The North Korea-linked state-sponsored hacking group Lazarus has started to target the IT supply chain in recent attacks, according to cybersecurity firm Kaspersky.
As part of the observed attacks, the group used an updated DeathNote malware cluster, which includes a slightly modified version of BLINDINGCAN, a piece of malware that the U.S. Cybersecurity and Infrastructure Security Agency (CISA) associated with the group.
A new variant of COPPERHEDGE, which Lazarus has been using for at least two years, was also used in these attacks.
The updated malware cluster was used in attacks against a “South Korean think-tank and an IT asset monitoring solution vendor,” Kaspersky said in its quarterly APT trends report.
As part of the first incident, the Lazarus group compromised a legitimate South Korean security software to build an infection chain and deploy their malicious payload, while the second attack started with the targeting of an asset monitoring solutions developer in Latvia.
The Racket downloader, signed with a stolen certificate, was used as part of the infection chain. The hacking group compromised vulnerable web servers and deployed on them scripts that allowed them to control the malicious implants.
Over the past several months, Kaspersky also observed Lazarus targeting the defense industry with the MATA malware framework, for cyber-espionage purposes. The group previously used MATA for various purposes, including for information theft and ransomware delivery.
The attacks employed a multi-stage infection chain in which a downloader was used to fetch additional malware from the command and control (C&C) server. Lazarus updated the MATA framework for this campaign and also used a legitimate but stolen digital certificate to sign some of its components.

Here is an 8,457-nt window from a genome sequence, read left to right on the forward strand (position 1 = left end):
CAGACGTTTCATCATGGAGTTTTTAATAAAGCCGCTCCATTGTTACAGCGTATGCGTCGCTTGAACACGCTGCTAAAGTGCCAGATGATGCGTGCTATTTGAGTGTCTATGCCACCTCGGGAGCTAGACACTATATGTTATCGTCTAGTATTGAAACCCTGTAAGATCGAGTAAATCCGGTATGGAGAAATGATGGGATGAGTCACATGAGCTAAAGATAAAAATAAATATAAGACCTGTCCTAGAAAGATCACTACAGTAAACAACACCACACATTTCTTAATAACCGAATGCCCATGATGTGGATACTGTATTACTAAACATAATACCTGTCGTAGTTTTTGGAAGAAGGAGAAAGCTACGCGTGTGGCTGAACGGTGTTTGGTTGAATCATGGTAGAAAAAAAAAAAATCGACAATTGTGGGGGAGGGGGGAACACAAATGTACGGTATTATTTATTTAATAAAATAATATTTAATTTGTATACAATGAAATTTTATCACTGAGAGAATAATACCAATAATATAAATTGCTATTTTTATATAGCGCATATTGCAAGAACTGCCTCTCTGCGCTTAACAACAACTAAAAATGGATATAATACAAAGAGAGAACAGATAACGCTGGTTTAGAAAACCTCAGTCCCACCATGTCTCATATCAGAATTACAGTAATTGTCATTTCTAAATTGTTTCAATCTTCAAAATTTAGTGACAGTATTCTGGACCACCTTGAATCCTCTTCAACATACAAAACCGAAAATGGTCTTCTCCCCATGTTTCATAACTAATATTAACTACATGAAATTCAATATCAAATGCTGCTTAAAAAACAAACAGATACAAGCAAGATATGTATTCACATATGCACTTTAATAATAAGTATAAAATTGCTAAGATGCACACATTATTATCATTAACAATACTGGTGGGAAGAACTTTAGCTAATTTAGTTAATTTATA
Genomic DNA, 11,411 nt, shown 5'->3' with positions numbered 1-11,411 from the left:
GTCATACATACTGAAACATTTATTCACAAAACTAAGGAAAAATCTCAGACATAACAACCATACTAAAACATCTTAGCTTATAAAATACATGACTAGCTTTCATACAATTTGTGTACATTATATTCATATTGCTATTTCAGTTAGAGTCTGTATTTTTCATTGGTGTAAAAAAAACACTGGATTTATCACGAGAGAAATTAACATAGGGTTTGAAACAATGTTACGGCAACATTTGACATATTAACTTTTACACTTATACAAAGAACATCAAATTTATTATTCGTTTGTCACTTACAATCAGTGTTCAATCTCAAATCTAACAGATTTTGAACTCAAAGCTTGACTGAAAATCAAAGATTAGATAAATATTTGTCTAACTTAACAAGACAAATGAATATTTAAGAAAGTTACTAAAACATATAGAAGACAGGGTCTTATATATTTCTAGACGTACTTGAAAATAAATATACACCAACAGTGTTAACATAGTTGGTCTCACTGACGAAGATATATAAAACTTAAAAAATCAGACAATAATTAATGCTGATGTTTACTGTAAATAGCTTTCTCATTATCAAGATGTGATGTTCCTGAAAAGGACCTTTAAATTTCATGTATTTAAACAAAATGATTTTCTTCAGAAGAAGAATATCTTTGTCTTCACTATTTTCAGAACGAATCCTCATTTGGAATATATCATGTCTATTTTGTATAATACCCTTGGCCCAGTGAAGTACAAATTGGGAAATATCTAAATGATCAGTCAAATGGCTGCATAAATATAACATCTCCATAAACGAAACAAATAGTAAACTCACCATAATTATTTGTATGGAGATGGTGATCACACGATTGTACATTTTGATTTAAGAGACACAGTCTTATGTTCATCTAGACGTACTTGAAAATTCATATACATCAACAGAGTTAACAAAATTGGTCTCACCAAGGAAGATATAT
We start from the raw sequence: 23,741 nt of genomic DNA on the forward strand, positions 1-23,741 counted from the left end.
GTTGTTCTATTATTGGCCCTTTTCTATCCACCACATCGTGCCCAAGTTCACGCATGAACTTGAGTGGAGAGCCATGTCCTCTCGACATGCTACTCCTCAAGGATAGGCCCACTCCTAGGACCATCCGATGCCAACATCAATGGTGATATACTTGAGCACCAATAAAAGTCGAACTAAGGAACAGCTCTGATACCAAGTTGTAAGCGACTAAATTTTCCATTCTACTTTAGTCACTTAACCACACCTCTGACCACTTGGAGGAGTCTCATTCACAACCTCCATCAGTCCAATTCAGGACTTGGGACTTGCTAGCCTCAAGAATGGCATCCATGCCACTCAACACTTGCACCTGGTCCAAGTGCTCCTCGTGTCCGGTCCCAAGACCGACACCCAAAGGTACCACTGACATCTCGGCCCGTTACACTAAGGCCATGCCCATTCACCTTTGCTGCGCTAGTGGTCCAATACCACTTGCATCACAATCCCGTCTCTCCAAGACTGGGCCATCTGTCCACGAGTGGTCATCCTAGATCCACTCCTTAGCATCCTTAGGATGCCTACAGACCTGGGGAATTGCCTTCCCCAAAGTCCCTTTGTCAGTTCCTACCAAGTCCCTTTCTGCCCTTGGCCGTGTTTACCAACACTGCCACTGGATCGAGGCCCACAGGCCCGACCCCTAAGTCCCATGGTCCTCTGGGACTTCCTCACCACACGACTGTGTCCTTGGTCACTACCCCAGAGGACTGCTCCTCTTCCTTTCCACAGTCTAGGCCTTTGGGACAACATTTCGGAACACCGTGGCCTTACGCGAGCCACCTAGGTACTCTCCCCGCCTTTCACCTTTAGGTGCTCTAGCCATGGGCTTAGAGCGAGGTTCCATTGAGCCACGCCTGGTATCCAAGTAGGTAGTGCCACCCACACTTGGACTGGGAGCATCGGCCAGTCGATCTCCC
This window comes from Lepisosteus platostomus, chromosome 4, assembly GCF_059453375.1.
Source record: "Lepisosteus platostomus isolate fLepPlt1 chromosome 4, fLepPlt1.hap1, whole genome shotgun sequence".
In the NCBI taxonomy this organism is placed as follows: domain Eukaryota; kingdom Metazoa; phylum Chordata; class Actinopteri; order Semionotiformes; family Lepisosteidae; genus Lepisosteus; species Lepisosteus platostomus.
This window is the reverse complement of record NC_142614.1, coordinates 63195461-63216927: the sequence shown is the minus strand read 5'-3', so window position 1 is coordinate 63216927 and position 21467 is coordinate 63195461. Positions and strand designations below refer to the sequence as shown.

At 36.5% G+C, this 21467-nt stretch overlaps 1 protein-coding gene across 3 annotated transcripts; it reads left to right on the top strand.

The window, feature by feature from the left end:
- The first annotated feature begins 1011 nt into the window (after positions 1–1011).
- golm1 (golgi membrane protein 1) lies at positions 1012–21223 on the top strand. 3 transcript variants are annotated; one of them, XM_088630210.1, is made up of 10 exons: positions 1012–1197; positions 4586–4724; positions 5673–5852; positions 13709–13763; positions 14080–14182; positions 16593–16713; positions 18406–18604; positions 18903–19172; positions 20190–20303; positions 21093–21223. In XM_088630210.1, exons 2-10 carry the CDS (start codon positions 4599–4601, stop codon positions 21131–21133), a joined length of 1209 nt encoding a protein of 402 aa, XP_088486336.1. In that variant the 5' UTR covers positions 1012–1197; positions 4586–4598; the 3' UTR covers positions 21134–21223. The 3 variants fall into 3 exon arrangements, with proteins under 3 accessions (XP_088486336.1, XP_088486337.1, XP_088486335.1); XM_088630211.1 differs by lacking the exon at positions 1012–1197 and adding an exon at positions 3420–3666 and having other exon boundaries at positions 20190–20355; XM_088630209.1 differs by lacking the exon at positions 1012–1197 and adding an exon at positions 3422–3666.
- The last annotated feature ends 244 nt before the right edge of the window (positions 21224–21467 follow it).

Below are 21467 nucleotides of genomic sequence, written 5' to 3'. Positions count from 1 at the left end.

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“Through this research, we discovered a stronger connection between MATA and the Lazarus group, including the fact that the downloader malware fetching MATA malware showed ties to TangoDaiwbo, which we had previously attributed to the Lazarus group,” Kaspersky said.
Active since at least 2009 and also referred to as Hidden Cobra, Lazarus is believed to have orchestrated multiple high-profile attacks. In 2020, the group targeted COVID-19 research, including vaccine maker Pfizer, and members of the security research community.
“This APT group is not the only one seen using supply chain attacks. In the past quarter we have also tracked such attacks carried out by SmudgeX and BountyGlad. When carried out successfully, supply chain attacks can cause devastating results, affecting much more than one organization – something we saw clearly with the SolarWinds attack last year. With threat actors investing in such capabilities, we need to stay vigilant and focus defense efforts on that front,” said Kaspersky researcher Ariel Jungheit.
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